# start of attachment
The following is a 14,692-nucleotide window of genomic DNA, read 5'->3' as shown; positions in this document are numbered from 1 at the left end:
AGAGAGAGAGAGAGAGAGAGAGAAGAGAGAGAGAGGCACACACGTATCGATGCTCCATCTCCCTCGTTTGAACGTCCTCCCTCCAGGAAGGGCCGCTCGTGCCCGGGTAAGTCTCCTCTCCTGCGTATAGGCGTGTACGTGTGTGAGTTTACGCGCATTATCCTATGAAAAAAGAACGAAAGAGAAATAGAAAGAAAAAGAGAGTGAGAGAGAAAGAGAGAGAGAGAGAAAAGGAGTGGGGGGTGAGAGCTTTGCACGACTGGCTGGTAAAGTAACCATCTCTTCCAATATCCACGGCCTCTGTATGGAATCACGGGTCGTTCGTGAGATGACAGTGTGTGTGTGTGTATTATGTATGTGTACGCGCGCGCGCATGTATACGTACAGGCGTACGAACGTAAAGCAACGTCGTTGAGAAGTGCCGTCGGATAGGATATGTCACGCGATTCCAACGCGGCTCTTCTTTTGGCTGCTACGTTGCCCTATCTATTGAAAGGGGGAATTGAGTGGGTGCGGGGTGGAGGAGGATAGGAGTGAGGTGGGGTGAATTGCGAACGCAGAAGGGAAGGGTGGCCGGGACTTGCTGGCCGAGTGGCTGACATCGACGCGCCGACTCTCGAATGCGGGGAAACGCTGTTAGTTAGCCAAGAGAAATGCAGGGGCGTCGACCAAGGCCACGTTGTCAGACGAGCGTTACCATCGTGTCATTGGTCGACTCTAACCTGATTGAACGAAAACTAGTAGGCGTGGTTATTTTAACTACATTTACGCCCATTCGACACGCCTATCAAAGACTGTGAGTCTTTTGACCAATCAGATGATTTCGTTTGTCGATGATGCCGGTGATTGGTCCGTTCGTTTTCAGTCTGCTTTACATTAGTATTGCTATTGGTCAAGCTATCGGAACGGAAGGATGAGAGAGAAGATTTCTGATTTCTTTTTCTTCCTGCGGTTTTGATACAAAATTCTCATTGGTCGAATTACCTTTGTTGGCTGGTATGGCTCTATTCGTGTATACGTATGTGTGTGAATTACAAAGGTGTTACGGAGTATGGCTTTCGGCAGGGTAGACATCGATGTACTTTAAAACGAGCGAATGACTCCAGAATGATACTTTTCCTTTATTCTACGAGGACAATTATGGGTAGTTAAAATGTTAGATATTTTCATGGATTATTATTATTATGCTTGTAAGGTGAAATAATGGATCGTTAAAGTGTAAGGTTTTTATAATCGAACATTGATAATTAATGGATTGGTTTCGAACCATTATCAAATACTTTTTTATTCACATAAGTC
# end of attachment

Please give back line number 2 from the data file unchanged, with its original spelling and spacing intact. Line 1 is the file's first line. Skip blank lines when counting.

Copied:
AGAGAGAGAGAGAGAGAGAGAGAAGAGAGAGAGAGGCACACACGTATCGATGCTCCATCTCCCTCGTTTGAACGTCCTCCCTCCAGGAAGGGCCGCTCGTGCCCGGGTAAGTCTCCTCTCCTGCGTATAGGCGTGTACGTGTGTGAGTTTACGCGCATTATCCTATGAAAAAAGAACGAAAGAGAAATAGAAAGAAAAAGAGAGTGAGAGAGAAAGAGAGAGAGAGAGAAAAGGAGTGGGGGGTGAGAGCTTTGCACGACTGGCTGGTAAAGTAACCATCTCTTCCAATATCCACGGCCTCTGTATGGAATCACGGGTCGTTCGTGAGATGACAGTGTGTGTGTGTGTATTATGTATGTGTACGCGCGCGCGCATGTATACGTACAGGCGTACGAACGTAAAGCAACGTCGTTGAGAAGTGCCGTCGGATAGGATATGTCACGCGATTCCAACGCGGCTCTTCTTTTGGCTGCTACGTTGCCCTATCTATTGAAAGGGGGAATTGAGTGGGTGCGGGGTGGAGGAGGATAGGAGTGAGGTGGGGTGAATTGCGAACGCAGAAGGGAAGGGTGGCCGGGACTTGCTGGCCGAGTGGCTGACATCGACGCGCCGACTCTCGAATGCGGGGAAACGCTGTTAGTTAGCCAAGAGAAATGCAGGGGCGTCGACCAAGGCCACGTTGTCAGACGAGCGTTACCATCGTGTCATTGGTCGACTCTAACCTGATTGAACGAAAACTAGTAGGCGTGGTTATTTTAACTACATTTACGCCCATTCGACACGCCTATCAAAGACTGTGAGTCTTTTGACCAATCAGATGATTTCGTTTGTCGATGATGCCGGTGATTGGTCCGTTCGTTTTCAGTCTGCTTTACATTAGTATTGCTATTGGTCAAGCTATCGGAACGGAAGGATGAGAGAGAAGATTTCTGATTTCTTTTTCTTCCTGCGGTTTTGATACAAAATTCTCATTGGTCGAATTACCTTTGTTGGCTGGTATGGCTCTATTCGTGTATACGTATGTGTGTGAATTACAAAGGTGTTACGGAGTATGGCTTTCGGCAGGGTAGACATCGATGTACTTTAAAACGAGCGAATGACTCCAGAATGATACTTTTCCTTTATTCTACGAGGACAATTATGGGTAGTTAAAATGTTAGATATTTTCATGGATTATTATTATTATGCTTGTAAGGTGAAATAATGGATCGTTAAAGTGTAAGGTTTTTATAATCGAACATTGATAATTAATGGATTGGTTTCGAACCATTATCAAATACTTTTTTATTCACATAAGTC